Liberal Democrat leader Sir Vince Cablegram claimed his party was a “well-kept secret” defying opinion polls as he launched its particular election campaign.
He said the party was winning local council by-elections in all spaces, which had gone unreported.
Sir Vince claimed the Lib Dems were “on the way bet on a support” through local government and were the “only party” campaigning for another EU referendum.
Voters go to the ballots across England on 3 May for local elections.
Seats on about 150 consistories are up for grabs, on a mixture of metropolitan, unitary, borough and district authorities.
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The Plentiful Democrats had a mixed night in last year’s general election – which hand them with 12 MPs – and polls do not suggest a surge in support for their anti-Brexit point of view, which includes a pledge for a referendum on the final deal reached with the EU.
But as he sent his party’s campaign with a speech in Watford, Sir Vince said: “This power has a well-kept secret, which is what’s been happening pretty much every Thursday since the inclusive election.”
He said the Lib Dems had been gaining seats in local congregation by-elections, which are held on Thursdays, from Labour and the Conservatives and were “much the strongest of the three allies when it comes to these contests” but he insisted this had largely fit unreported by the media.
As a result, he claimed, “we are doing about twice as effectively as the public opinion polls suggest we are.”
“We are very much on the way back – and we are on the way go through local government,” he told an audience of party activists at Watford Football Baton’s Vicarage Road stadium.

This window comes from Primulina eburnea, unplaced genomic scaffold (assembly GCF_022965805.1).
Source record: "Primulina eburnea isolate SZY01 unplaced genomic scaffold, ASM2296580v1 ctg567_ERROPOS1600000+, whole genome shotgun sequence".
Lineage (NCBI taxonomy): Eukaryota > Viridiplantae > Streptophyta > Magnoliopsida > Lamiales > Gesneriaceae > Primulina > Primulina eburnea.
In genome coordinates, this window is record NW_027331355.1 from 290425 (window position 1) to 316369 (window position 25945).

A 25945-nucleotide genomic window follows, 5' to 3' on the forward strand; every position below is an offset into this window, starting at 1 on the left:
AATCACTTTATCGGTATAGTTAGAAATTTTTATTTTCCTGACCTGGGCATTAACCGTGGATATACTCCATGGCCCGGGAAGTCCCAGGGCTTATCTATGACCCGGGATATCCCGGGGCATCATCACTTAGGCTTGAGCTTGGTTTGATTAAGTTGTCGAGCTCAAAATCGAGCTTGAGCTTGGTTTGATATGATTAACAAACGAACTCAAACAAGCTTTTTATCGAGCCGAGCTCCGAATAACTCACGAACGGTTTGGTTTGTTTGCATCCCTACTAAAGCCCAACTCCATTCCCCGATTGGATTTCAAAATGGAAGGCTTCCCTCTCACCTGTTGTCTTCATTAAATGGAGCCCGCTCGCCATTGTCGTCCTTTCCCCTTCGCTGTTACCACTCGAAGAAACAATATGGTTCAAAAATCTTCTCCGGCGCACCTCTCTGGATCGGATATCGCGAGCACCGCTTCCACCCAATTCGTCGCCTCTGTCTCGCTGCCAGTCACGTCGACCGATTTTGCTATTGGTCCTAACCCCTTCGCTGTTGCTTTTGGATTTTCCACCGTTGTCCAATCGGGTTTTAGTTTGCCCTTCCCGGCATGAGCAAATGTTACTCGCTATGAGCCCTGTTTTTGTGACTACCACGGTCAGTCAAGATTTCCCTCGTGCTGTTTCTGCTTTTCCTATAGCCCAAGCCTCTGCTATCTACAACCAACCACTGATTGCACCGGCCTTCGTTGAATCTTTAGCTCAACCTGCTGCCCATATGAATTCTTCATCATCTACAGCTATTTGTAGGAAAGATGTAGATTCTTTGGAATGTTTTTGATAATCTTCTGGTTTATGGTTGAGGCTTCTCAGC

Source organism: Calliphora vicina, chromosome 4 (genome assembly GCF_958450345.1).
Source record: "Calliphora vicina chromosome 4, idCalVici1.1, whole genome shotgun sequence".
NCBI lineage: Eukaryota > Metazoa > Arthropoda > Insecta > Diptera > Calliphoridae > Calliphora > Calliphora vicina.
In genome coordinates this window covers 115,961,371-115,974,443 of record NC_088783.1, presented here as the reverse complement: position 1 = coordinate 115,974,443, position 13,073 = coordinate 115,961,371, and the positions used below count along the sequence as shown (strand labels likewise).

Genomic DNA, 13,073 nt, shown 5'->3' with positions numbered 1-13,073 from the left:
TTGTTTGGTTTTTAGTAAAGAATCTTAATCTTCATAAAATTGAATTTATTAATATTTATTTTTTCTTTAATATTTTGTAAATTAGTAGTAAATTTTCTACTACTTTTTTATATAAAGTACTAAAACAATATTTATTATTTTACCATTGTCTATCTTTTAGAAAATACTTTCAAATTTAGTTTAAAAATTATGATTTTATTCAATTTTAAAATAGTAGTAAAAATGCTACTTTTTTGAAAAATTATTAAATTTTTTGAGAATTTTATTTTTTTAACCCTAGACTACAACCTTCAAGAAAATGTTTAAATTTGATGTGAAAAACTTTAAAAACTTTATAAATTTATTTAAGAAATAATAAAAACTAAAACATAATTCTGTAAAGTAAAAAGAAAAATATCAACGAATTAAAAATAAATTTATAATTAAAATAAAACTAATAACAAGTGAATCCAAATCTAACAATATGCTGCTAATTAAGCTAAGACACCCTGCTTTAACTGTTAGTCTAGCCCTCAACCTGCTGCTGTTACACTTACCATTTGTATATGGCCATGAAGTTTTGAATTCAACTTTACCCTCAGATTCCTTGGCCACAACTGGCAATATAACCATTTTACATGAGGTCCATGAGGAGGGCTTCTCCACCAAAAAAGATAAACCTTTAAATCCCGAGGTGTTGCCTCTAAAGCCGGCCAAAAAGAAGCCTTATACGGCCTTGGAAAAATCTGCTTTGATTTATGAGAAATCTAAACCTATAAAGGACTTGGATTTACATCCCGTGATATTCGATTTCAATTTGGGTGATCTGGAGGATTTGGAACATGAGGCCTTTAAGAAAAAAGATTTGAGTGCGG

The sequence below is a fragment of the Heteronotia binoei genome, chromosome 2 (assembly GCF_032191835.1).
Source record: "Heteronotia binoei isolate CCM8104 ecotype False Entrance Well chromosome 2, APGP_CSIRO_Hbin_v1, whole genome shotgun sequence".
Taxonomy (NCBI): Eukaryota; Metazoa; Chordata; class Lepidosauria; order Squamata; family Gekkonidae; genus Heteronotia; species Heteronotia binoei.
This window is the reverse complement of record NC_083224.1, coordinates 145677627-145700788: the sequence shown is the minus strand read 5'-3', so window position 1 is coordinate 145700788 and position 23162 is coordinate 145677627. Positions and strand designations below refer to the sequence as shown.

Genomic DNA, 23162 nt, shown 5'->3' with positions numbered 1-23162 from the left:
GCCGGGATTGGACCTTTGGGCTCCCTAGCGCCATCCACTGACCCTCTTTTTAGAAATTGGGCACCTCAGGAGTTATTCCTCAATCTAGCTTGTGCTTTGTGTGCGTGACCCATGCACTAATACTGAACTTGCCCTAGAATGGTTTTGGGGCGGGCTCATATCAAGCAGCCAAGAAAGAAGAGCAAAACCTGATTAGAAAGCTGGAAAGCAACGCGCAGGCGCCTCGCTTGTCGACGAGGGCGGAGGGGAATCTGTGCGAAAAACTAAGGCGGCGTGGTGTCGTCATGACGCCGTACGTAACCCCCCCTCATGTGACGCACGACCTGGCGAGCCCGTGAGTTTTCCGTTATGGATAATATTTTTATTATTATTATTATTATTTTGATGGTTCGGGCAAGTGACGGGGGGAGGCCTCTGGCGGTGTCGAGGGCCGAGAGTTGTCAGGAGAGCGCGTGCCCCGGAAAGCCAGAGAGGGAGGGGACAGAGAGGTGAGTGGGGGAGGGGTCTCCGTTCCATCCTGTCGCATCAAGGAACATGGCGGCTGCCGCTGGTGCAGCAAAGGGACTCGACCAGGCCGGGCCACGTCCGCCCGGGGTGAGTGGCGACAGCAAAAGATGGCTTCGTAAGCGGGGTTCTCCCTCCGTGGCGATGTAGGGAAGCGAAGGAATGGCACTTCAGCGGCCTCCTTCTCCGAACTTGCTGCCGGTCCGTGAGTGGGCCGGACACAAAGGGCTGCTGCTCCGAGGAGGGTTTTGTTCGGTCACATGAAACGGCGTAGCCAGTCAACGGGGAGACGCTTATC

The Lib Dems have been on about 8% in nationalistic opinion polls since the general election.
The party has made a net income of 15 council seats over the same period, according to BBC examination, compared with seven gains for Labour and a loss of 18 hubs for the Conservatives.
UKIP have lost eight seats, the Green Proponent have gained three and the SNP one, although there are no local elections in Scotland on 3 May.
Most of the Lib Dem by-election conquests have come at the expense of the Conservatives in the south of England, but they possess also taken seats from Labour and UKIP in other implies of England.
The reason for the Lib Dems’ by-election success, suggested Sir Vince, was that they “conjecture in local government,” as he promised extra investment in school budgets and a new cosies drive, including curbs on the right to buy.
He said the local elections were an chance to send a message to the government over “unnecessary” spending cuts.
“It is also booming to be an opportunity to pass verdict on the way in which the government is handling Brexit arrangements,” he added.
The Lib Dems were “the only party which is warning round the dangers which this current Brexit trajectory poses,” he stipulate.
The party is using the local elections to call for an “exit from Brexit”.
Sir Vince highlighted their race – with social media videos in 17 European languages – to get EU dwellers living in the UK, who are entitled to vote on 3 May, to back the party.